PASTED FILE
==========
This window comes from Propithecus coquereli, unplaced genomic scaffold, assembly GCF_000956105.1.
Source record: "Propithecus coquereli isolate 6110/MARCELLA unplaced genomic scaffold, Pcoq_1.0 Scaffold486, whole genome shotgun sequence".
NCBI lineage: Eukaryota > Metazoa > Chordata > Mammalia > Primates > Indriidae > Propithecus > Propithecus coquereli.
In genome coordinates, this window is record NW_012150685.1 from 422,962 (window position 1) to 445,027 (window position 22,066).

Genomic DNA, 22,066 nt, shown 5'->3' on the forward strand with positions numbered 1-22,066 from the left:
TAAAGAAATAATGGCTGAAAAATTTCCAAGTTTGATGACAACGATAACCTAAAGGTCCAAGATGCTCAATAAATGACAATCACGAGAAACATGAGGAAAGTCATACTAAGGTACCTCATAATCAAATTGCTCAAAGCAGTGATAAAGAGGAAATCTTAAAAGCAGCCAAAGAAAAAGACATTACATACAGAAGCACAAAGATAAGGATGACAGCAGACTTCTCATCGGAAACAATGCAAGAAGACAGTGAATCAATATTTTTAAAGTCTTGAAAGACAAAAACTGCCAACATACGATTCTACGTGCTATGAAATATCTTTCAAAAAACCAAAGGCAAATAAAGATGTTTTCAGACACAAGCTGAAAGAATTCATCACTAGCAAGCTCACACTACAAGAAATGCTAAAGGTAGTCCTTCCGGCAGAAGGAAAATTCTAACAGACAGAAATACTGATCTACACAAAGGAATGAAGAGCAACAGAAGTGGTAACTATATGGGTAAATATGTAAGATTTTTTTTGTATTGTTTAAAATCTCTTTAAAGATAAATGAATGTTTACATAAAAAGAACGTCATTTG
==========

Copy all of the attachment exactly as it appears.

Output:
This window comes from Propithecus coquereli, unplaced genomic scaffold, assembly GCF_000956105.1.
Source record: "Propithecus coquereli isolate 6110/MARCELLA unplaced genomic scaffold, Pcoq_1.0 Scaffold486, whole genome shotgun sequence".
NCBI lineage: Eukaryota > Metazoa > Chordata > Mammalia > Primates > Indriidae > Propithecus > Propithecus coquereli.
In genome coordinates, this window is record NW_012150685.1 from 422,962 (window position 1) to 445,027 (window position 22,066).

Genomic DNA, 22,066 nt, shown 5'->3' on the forward strand with positions numbered 1-22,066 from the left:
TAAAGAAATAATGGCTGAAAAATTTCCAAGTTTGATGACAACGATAACCTAAAGGTCCAAGATGCTCAATAAATGACAATCACGAGAAACATGAGGAAAGTCATACTAAGGTACCTCATAATCAAATTGCTCAAAGCAGTGATAAAGAGGAAATCTTAAAAGCAGCCAAAGAAAAAGACATTACATACAGAAGCACAAAGATAAGGATGACAGCAGACTTCTCATCGGAAACAATGCAAGAAGACAGTGAATCAATATTTTTAAAGTCTTGAAAGACAAAAACTGCCAACATACGATTCTACGTGCTATGAAATATCTTTCAAAAAACCAAAGGCAAATAAAGATGTTTTCAGACACAAGCTGAAAGAATTCATCACTAGCAAGCTCACACTACAAGAAATGCTAAAGGTAGTCCTTCCGGCAGAAGGAAAATTCTAACAGACAGAAATACTGATCTACACAAAGGAATGAAGAGCAACAGAAGTGGTAACTATATGGGTAAATATGTAAGATTTTTTTTGTATTGTTTAAAATCTCTTTAAAGATAAATGAATGTTTACATAAAAAGAACGTCATTTG